The Urban Renewal Program compilation CD is a companion to what is described as "the past, present and future of urban art, music and expression." Apparently this is the first of four installments, meant to embody city life, at least thematically, with notions of "community," of "graffiti," of "artistic integrity," and of "transit" (?). As a piece of product, it's attempting to represent a conveniently packaged radio frequency where hip-hop and electronic music shall meet and provide the soundtrack for a generation of hipsters rocking their Vice magazine-approved wardrobe and paint-by-numbers aesthetic.
The label behind this collection convinced a few notable rappers and DJs to participate in their sonic propaganda. Some of the work is appealing. Most is appalling. And at least one song might make you want to tear your stereo from the wall and smash it into a million little pieces.
Things get rolling with Prefuse-73, revisiting and remixing "Radio Attack," a track originally found on his impressive debut album, Vocal Studies and Uprock Narratives (Warp, 2001). The song is a judicious representation of the glitchy, hip-hoppy melodies that made that album so unique. If Boards of Canada were from Brooklyn instead of Scotland, they might produce something close to the music of Prefuse-73's Scott Herren. It's no mistake he's signed to groundbreaking electronic label Warp.
From there, it's up to Aesop Rock to keep things moving. Unfortunately, his track, "Train Buffer," is a signal flashing an impending derailment. Why is it that while indie-rock musicians are generally more original, more energetic and more exciting than their mainstream counterparts (e.g. The Hives vs. The Wallflowers), indie-hip-hop guys, at least lately, rhyme like they have trouble getting out of bed?
Fuck, man, take some Prozac with that '40.
Producer of the moment El-P provides a sledgehammer-like beat as a backdrop for Aesop to suffocate us with his unrelentingly monotone, completely rhythm-free flow. The dense sound that informs El-P's work, both as a solo artist and as the man behind the decks, is an acquired taste (check Cannibal Oxtrumentals if you want to sample the best of his post-apocalyptic soundscapes). And it's clear that he and Aesop Rock order off the same menu. In this case, they're aggressively bummed out, and "Train Buffer" brings the album to a screeching halt.
In some ways, those first two tracks tell the story of Urban Renewal Program. If it, as a collection, is commenting on where independent electronic and hip-hop music currently stand, it certainly makes a compelling statement. The instrumental tracks, produced by, amongst others, Prefuse-73, Rjd2 and DJ Food, are interesting sketches. Afterthoughts from capable artists, but breathing nonetheless. They aren't supposed to be upbeat. But they are at least in texture and composition in motion. It might be slow motion, but, in contrast to Souls of Mischief, who reappear here, rapping falsely on "Spark" that they're "advancing the artform," at least there's a pulse to be found.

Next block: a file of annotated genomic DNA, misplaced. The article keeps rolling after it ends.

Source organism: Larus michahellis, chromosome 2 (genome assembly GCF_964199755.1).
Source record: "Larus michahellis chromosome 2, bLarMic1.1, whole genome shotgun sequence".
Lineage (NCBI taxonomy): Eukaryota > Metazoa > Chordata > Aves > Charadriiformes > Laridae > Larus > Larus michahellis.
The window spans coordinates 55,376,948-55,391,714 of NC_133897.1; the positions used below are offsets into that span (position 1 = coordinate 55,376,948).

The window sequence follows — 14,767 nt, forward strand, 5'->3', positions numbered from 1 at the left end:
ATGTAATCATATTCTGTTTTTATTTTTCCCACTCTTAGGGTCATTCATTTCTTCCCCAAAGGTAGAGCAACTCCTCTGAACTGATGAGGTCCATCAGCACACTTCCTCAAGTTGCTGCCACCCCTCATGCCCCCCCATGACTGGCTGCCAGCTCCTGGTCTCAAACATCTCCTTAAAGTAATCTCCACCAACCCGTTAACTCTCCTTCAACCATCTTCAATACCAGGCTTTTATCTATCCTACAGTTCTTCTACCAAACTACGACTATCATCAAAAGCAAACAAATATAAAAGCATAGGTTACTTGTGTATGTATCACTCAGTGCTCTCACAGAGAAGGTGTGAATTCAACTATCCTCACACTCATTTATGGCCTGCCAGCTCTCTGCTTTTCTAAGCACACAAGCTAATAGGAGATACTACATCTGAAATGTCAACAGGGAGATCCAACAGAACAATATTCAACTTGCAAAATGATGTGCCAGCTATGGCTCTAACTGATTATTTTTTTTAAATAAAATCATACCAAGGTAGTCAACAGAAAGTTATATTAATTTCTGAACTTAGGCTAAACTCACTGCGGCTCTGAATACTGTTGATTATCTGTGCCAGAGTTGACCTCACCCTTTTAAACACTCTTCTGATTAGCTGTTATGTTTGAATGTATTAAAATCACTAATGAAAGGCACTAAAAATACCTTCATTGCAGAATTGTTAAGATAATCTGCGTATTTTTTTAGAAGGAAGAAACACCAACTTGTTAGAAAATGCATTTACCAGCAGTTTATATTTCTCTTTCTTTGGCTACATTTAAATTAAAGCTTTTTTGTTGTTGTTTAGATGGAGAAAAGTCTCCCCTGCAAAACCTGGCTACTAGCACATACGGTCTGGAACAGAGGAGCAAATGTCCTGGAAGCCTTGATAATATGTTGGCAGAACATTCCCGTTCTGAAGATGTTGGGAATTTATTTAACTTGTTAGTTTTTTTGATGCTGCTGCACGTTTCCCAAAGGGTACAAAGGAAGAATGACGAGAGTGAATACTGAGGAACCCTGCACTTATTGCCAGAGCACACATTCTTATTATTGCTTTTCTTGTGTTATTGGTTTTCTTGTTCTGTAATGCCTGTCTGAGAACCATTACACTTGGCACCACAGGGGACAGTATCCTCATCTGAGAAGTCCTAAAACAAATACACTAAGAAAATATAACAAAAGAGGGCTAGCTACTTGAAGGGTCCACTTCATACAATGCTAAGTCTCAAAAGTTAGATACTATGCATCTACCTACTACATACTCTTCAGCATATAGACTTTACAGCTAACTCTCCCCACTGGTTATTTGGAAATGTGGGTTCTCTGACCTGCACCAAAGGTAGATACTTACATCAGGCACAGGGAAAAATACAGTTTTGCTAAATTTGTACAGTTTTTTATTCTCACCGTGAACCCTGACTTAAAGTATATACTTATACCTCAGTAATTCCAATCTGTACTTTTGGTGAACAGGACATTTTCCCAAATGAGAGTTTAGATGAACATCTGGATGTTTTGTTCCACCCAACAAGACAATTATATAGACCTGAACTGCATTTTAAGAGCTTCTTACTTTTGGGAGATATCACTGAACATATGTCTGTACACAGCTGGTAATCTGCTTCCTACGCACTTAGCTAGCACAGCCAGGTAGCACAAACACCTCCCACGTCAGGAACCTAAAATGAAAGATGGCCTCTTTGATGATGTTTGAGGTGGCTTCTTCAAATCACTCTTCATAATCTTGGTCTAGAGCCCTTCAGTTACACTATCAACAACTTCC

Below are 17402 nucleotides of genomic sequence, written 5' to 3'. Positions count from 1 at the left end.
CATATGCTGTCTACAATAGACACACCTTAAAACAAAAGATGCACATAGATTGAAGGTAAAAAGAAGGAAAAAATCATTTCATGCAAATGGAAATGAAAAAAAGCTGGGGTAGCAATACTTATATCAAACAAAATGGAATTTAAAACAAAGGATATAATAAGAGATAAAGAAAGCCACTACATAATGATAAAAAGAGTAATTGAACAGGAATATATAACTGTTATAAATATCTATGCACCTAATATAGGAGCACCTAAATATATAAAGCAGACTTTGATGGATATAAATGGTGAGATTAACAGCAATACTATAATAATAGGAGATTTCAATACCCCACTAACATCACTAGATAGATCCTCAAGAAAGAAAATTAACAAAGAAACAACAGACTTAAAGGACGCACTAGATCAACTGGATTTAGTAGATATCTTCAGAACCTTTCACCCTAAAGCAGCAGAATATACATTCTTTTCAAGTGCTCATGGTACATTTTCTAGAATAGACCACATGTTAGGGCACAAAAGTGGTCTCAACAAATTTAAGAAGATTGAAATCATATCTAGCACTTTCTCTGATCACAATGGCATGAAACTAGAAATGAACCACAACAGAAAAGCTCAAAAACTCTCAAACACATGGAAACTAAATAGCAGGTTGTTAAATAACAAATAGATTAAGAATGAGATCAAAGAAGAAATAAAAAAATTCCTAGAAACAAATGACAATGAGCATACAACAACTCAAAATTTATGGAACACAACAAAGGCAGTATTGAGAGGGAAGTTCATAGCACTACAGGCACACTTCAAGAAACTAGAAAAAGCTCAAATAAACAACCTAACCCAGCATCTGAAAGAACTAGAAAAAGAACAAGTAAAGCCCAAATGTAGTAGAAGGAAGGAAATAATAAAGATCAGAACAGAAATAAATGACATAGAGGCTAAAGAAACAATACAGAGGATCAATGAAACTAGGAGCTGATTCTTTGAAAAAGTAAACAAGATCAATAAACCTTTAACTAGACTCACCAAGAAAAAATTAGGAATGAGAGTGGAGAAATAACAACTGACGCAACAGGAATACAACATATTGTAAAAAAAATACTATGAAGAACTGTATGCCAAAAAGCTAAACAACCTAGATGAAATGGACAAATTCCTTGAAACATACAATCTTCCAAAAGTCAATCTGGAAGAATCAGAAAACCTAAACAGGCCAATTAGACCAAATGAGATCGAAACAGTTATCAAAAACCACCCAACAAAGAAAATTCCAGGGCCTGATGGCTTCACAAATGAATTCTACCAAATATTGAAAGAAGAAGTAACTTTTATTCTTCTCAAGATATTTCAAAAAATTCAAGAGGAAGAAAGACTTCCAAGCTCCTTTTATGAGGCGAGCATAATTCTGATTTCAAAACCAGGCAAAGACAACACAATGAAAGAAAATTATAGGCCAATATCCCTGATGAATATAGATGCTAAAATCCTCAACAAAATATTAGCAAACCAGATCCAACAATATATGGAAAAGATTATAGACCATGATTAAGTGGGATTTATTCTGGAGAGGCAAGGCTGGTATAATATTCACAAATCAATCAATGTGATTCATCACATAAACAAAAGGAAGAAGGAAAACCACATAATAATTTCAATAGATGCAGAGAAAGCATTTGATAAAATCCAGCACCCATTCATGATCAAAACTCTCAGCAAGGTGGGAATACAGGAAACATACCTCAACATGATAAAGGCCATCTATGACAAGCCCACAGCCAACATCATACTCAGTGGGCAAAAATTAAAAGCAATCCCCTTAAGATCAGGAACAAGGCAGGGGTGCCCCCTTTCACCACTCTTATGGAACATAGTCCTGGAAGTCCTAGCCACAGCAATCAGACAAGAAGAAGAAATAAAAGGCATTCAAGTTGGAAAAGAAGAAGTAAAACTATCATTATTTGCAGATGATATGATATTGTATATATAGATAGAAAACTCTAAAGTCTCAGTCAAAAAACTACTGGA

Souls' exuberant debut, '93 til Infinity (Jive, 1993), is one of the overlooked records of late '80s/early '90s hip-hop. That's why it's disheartening to hear them embrace this dull style. Like almost every other rapper present, they sound tired, both psychologically and artistically. One exception is Diverse, whose rhymes in "Time" have some spring. That track complements his flow, musically, with a steady beat and a rolling keyboard sample recalling early work by The Roots.
The worst performance, the one that made me never want to listen to hip-hop again if it was going to sound like this, is reserved for the aforementioned El-P and his self-produced "Deadlight." El-P is a political guy. He's come out against hip-hop sellouts and backed up his beef by leaving his original label, Rawkus, to start his own, Def-Jux. He's signed artists like Rjd2, championing his exceptional Dead Ringer. His is an admirable story by an indisputably creative force. But it's also impossible, at least in this corner, to enjoy much of his work. That's probably not the point, anyway. The point is probably to be challenged and drawn into his darkness, which, at least in that regard, is accomplished successfully. It's a matter of taste, as all music is.
El-P's approach to hip-hop permeates not only his own music but that of the talent he produces. As an aside and a counterpoint there are other moody hip-hop artists out there with like-minded independent streaks who succeed in being provocative but not deadened (see Buck 65). As far as Urban Renewal Program goes, however, there are few moments that aren't plodding and lifeless. And El-P's fingerprints, at least from the direct and circumstantial evidence gathered, are to be found all over it. For those already depressed enough by our current state of the union, who've historically looked hip-hop's way for a little relief, that's too bad. For those seeking some beats to complement their real urban renewal program, I'd suggest bumping the new Missy Elliot.